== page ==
At this juncture, Knowledge based private industry came to his rescue. He was offered a high salary to do pure research for the Tata Institute. I believe he was the first Indian to be sent abroad for work to do with the development of the electronic computer. Nehru, who was socially at ease with the scions of wealthy industrialists who had received a similar education as himself and whose families had financed Gandhi, created some Research Institutes funded by the Government but run by these plutocrats. The results were not particularly impressive. However, it must be said, purely Government sponsored Institutes seem to have performed even worse.

Perhaps, if there had been wholly private investment in Fundamental Research, the story would have been different. In the case of early work on the electronic computer, it took many years to pay off. But pay off it did and on a scale few could imagine.

 For Kosambi, however, there was the more immediate attraction of Chinese Communism and posing as some sort of Marxist historian cum philologist.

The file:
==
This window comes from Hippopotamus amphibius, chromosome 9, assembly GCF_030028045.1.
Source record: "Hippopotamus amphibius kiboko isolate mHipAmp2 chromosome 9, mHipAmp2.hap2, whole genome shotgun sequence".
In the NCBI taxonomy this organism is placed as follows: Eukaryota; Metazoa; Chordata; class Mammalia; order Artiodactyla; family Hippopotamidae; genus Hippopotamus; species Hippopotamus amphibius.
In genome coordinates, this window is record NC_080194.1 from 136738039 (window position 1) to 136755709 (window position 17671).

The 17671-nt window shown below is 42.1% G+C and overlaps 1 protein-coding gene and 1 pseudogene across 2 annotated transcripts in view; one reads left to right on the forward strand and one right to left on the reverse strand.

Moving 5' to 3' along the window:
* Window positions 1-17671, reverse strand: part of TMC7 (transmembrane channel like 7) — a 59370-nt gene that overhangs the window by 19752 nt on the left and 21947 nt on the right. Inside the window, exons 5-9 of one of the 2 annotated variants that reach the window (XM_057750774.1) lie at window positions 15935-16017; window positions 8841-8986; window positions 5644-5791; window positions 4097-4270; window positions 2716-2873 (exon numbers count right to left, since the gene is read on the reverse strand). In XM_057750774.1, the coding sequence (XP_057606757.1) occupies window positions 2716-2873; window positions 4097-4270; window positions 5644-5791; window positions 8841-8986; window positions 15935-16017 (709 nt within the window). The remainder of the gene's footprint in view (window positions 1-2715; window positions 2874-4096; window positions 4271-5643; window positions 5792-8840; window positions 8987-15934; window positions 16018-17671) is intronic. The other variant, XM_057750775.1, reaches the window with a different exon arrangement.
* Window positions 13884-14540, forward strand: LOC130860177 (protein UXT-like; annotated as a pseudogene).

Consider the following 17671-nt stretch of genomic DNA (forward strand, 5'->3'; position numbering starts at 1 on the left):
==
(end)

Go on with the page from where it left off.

Around this time, he published a proof of the Reimann hypothesis in some Indian Journal devoted to Agricultural Statistics. Was it all a practical joke? Perhaps. Still, the damage was done. Kosambi is remembered as some sort of jhollawallah retard- more particularly when he published a second proof of the Reimann conjecture a couple of years before his death.  Why did he do so? The Communist J.B.S Haldane- who took Indian Citizenship for some silly political reason- was also behaving oddly around this time. The truth is, posh people who think they are smart go stir crazy in 'Soft State' Bureaucratic milieus. Ultimately, I suppose, it is the hypocrisy that gets to them. In proper Communist countries, you have brazen lies and people getting shot. That can be quite invigorating for Leftists. In India nobody got shot and nobody bothered to lie. Everybody just talked nonsense incessantly.